Nils Gunnar Jerlov Award
For Having Significantly Advanced Our Knowledge of How Light Interacts with the Ocean
NILS GUNNAR JERLOV (1910–1990)
Professor Nils Gunnar Jerlov graduated in 1939 with a Ph.D. in physics from the University of Lund. He was very active in many fields of scientific research including nuclear physics, environmental pollution, and the ocean heat budget. However, he is best known for his many contributions to ocean optics; the study of how light interacts with ocean water. His work ranged from fundamental theory and predictive models to sensor development to field and laboratory observations.
In 1947–48 Dr. Jerlov participated in the Albatross Expedition, a worldwide Swedish oceanographic expedition to study ocean sediments. His observations during this expedition combined with data he collected around the world during many other campaigns, often in collaboration with leading oceanographers of his time, laid the foundations for his optical classification of ocean water; the well-known “Jerlov water types”. He summarized his own work and those of many others in his 1968 book “Optical Oceanography”, which he revised in 1976 and published under the title “Marine Optics”.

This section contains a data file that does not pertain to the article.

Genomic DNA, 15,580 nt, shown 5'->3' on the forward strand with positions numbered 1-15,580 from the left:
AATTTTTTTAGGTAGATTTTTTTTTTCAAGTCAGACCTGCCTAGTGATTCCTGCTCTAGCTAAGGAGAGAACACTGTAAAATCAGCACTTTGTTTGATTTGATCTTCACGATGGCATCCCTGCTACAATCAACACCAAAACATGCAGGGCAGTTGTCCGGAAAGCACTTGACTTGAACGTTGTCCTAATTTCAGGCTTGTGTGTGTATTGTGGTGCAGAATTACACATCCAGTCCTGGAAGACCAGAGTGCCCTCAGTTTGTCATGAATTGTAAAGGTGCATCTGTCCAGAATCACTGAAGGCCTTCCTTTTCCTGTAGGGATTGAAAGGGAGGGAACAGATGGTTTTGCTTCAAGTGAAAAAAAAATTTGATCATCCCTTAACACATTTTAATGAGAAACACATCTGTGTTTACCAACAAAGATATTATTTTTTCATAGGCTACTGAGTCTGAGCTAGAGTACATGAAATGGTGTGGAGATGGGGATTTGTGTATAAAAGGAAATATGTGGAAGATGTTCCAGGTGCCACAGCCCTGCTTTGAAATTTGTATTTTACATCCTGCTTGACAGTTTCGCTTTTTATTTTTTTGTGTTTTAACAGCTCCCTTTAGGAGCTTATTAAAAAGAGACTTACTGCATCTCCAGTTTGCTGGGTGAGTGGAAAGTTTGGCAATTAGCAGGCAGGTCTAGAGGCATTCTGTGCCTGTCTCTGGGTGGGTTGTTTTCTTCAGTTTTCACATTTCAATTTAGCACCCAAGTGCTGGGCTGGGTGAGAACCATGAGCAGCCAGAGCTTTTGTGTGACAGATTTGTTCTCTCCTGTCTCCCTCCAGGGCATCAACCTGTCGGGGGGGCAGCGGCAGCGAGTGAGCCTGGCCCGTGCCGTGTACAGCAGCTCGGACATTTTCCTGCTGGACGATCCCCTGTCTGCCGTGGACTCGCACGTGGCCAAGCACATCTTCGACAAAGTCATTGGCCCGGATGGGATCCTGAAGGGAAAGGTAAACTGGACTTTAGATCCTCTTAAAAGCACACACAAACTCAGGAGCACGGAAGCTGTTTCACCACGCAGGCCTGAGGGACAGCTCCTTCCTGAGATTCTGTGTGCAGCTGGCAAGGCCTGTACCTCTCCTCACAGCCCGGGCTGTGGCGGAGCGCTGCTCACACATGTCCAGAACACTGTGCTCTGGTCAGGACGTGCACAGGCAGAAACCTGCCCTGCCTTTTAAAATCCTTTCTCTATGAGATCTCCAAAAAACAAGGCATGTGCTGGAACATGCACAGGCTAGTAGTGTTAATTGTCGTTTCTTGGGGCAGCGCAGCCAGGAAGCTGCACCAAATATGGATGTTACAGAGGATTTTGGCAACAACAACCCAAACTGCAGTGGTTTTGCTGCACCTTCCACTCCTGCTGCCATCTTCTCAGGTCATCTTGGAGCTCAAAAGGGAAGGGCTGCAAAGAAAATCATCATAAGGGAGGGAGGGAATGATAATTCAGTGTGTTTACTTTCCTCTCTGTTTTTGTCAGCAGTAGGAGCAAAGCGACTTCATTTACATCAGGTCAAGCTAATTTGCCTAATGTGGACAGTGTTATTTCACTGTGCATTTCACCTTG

In 1963 Dr. Jerlov was appointed professor in physical oceanography at the University of Copenhagen, a position he held until 1978 when he retired. While there, he established one of the leading international centers of excellence in optical oceanography. He was a member of numerous international associations such as the International Association for Physical Oceanography, the Scientific Committee on Oceanic Research, the Nordic Committee on Physical Oceanography, and the Danish National Board for Oceanography.
Dr. Jerlov was a man of peace and had no understanding of disputes between colleagues regarding the publication of scientific findings. He was a leading figure in science promoting the establishment of national and international oceanographic cooperation.
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